A real old-timer (3.5 billion years old)

Mountain View Cemetery is a fun place for geology. Not only are there the untouched hillsides and the knockers of local bedrock, but the monuments themselves are displays of fine stone from around the world. On my last visit, though, this one caught my eye.

morton gneiss

It’s an example of the oldest stone in the United States, the Morton Gneiss from southwestern Minnesota. I mentioned it a few weeks ago in a KQED Quest Science Blogs post before finding this specimen. Touching it will put you in contact with something 3,524 million years old, more than three-fourths of the planet’s age.

Let me take this opportunity to plug Michael Colbruno’s blog about the people in the cemetery. He calls it “Lives of the Dead: Mountain View Cemetery in Oakland,” but I still think of it by its original (non-SEO-friendly) name “Mountain View People.”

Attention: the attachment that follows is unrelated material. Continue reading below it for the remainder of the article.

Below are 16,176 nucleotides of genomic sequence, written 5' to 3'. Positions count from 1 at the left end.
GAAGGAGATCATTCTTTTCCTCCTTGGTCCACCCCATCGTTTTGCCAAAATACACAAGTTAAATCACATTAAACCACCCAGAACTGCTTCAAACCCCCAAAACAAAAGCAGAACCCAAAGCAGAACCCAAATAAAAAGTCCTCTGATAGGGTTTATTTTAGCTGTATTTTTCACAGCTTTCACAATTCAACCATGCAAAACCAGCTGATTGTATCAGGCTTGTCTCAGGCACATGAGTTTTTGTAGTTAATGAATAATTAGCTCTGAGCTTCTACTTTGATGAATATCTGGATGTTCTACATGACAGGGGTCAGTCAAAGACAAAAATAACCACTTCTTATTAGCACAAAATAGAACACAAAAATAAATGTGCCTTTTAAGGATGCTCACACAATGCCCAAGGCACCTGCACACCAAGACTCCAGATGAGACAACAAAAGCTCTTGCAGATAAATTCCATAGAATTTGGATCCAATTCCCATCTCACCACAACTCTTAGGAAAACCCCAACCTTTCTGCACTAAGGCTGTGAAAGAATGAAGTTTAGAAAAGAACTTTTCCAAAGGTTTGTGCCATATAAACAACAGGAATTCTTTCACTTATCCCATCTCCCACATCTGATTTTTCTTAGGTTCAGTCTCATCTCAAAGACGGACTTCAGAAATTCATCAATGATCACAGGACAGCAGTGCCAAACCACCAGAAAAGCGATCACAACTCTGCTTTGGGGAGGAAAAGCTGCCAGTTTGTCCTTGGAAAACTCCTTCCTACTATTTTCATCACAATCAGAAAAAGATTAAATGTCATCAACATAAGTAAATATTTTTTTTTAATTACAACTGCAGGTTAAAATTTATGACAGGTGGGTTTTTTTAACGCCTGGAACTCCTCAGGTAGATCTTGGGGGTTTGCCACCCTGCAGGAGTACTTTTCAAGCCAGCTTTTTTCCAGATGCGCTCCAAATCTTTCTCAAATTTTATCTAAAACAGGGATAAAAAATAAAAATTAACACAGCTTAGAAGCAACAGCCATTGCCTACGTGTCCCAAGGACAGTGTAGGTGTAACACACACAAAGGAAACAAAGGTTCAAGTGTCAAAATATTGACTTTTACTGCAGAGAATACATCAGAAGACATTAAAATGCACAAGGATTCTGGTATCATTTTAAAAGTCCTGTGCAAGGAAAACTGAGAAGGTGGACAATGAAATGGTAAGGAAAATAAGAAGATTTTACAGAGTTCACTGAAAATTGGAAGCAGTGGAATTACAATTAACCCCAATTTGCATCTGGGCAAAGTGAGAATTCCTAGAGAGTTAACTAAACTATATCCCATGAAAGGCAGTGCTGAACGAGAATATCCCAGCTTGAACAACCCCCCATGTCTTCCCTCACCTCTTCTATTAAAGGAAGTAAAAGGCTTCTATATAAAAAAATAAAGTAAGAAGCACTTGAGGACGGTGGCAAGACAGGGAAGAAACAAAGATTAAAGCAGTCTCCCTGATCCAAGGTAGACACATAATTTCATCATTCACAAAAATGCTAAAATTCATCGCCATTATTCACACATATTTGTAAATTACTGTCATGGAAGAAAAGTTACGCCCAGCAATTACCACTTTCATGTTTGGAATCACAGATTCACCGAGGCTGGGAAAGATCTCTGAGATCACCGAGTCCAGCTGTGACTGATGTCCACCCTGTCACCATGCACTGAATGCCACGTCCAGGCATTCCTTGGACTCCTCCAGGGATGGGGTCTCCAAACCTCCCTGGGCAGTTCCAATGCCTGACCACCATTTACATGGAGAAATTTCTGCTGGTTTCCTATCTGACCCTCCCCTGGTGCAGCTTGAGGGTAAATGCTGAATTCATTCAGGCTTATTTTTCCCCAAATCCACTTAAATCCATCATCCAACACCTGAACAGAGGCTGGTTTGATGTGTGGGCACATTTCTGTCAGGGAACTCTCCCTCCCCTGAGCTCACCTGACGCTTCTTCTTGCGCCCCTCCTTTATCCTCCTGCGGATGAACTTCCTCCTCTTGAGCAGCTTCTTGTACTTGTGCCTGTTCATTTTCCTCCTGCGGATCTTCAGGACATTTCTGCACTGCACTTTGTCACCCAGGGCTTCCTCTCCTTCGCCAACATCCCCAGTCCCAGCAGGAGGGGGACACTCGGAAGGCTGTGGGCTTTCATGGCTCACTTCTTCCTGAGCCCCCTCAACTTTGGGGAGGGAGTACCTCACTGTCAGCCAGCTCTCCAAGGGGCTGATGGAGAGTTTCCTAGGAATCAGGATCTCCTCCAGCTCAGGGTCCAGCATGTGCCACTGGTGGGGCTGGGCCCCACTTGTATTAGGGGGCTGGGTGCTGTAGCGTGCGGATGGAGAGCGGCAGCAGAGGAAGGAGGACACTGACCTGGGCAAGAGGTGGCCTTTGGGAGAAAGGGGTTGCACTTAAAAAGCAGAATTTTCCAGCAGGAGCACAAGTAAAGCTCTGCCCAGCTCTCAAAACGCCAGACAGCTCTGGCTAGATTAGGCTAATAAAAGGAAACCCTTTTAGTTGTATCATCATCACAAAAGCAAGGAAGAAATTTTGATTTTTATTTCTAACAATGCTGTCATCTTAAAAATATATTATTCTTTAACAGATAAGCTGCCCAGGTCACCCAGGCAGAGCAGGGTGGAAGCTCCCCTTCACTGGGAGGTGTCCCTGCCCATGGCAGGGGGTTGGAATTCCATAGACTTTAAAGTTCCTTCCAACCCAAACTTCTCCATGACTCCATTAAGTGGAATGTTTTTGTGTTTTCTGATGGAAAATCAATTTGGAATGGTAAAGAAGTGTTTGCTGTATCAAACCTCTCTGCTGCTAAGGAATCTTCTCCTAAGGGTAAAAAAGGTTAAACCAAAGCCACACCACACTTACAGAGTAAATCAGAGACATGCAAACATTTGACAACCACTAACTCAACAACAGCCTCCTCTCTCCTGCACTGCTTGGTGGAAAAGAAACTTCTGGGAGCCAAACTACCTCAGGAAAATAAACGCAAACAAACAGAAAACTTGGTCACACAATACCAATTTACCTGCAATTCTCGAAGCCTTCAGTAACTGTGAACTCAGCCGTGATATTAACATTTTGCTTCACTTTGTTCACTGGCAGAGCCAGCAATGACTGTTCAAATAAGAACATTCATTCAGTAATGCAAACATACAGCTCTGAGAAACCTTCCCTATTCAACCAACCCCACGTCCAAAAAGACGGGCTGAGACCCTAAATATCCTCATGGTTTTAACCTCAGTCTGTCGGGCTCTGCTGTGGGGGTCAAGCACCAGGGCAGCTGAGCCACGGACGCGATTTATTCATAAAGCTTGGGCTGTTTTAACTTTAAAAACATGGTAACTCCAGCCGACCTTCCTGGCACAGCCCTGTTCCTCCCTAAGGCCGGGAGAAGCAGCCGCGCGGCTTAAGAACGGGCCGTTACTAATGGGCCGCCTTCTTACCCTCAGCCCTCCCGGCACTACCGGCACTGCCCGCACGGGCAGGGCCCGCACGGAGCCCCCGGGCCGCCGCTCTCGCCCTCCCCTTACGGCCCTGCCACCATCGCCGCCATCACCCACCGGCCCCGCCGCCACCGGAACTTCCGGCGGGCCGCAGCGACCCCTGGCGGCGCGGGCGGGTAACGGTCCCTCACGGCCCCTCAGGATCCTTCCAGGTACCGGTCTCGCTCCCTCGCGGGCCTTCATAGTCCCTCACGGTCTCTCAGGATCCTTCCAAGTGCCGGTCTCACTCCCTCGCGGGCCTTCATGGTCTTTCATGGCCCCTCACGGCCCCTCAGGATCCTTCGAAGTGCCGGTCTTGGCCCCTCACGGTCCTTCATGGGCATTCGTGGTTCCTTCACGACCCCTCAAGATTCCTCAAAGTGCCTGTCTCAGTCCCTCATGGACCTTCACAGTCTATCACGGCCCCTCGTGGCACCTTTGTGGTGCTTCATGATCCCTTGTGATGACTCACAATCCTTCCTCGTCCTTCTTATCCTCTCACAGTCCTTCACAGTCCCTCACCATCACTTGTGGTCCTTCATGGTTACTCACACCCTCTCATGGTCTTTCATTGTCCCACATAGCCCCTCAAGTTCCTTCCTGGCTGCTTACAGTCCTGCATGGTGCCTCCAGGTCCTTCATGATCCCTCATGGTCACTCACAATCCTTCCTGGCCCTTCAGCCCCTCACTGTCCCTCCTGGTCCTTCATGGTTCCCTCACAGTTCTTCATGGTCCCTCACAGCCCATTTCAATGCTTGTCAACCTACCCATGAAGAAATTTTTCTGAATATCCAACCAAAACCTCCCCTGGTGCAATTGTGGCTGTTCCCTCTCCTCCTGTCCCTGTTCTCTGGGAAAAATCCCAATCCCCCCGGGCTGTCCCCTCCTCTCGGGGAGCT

One Response to “A real old-timer (3.5 billion years old)”

  1. Greg Says:

    Scientifically-trained people will likely disagree; nevertheless — it seems to me that no one can really comprehend so long a time span. I was awakened to this by a tour guide at Old York. We tourists were struggling to grasp the expanse of human history there (prehistory, Vikings, medieval battlements, cathedrals) and he pointed out a fossil in a stone that was part of a castle. “That’s about 25 million years old”, he said. “You can’t grasp that.” In the context of day by day life and history, he was right.

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